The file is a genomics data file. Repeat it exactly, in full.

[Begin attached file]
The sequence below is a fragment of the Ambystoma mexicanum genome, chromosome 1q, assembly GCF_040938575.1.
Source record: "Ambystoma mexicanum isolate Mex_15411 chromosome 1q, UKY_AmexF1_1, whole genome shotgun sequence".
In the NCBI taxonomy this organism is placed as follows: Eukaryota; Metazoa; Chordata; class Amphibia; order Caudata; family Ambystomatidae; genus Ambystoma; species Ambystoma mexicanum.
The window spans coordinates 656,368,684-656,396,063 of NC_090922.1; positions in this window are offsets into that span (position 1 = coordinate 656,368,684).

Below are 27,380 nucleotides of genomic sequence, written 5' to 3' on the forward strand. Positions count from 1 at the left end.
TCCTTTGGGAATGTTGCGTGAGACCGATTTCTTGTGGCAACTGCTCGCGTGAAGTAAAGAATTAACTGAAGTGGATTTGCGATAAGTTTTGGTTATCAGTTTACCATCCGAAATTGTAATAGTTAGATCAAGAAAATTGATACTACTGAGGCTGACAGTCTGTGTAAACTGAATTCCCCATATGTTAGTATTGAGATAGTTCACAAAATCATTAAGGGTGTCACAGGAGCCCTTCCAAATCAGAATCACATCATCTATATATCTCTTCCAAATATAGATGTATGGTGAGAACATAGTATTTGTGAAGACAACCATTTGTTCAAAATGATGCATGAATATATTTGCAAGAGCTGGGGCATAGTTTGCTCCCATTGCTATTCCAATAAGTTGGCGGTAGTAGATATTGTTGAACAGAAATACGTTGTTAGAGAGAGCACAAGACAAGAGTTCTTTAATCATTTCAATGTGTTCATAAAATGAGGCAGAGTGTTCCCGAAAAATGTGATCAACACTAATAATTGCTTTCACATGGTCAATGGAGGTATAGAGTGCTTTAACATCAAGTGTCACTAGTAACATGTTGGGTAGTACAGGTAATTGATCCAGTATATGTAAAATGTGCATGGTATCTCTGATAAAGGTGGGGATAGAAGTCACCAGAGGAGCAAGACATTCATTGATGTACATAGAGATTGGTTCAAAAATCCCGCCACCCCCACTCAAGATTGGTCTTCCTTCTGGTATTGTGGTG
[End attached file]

The sequence below is a fragment of the Ambystoma mexicanum genome, chromosome 1q, assembly GCF_040938575.1.
Source record: "Ambystoma mexicanum isolate Mex_15411 chromosome 1q, UKY_AmexF1_1, whole genome shotgun sequence".
In the NCBI taxonomy this organism is placed as follows: Eukaryota; Metazoa; Chordata; class Amphibia; order Caudata; family Ambystomatidae; genus Ambystoma; species Ambystoma mexicanum.
The window spans coordinates 656,368,684-656,396,063 of NC_090922.1; positions in this window are offsets into that span (position 1 = coordinate 656,368,684).

Below are 27,380 nucleotides of genomic sequence, written 5' to 3' on the forward strand. Positions count from 1 at the left end.
TCCTTTGGGAATGTTGCGTGAGACCGATTTCTTGTGGCAACTGCTCGCGTGAAGTAAAGAATTAACTGAAGTGGATTTGCGATAAGTTTTGGTTATCAGTTTACCATCCGAAATTGTAATAGTTAGATCAAGAAAATTGATACTACTGAGGCTGACAGTCTGTGTAAACTGAATTCCCCATATGTTAGTATTGAGATAGTTCACAAAATCATTAAGGGTGTCACAGGAGCCCTTCCAAATCAGAATCACATCATCTATATATCTCTTCCAAATATAGATGTATGGTGAGAACATAGTATTTGTGAAGACAACCATTTGTTCAAAATGATGCATGAATATATTTGCAAGAGCTGGGGCATAGTTTGCTCCCATTGCTATTCCAATAAGTTGGCGGTAGTAGATATTGTTGAACAGAAATACGTTGTTAGAGAGAGCACAAGACAAGAGTTCTTTAATCATTTCAATGTGTTCATAAAATGAGGCAGAGTGTTCCCGAAAAATGTGATCAACACTAATAATTGCTTTCACATGGTCAATGGAGGTATAGAGTGCTTTAACATCAAGTGTCACTAGTAACATGTTGGGTAGTACAGGTAATTGATCCAGTATATGTAAAATGTGCATGGTATCTCTGATAAAGGTGGGGATAGAAGTCACCAGAGGAGCAAGACATTCATTGATGTACATAGAGATTGGTTCAAAAATCCCGCCACCCCCACTCAAGATTGGTCTTCCTTCTGGTATTGTGGTG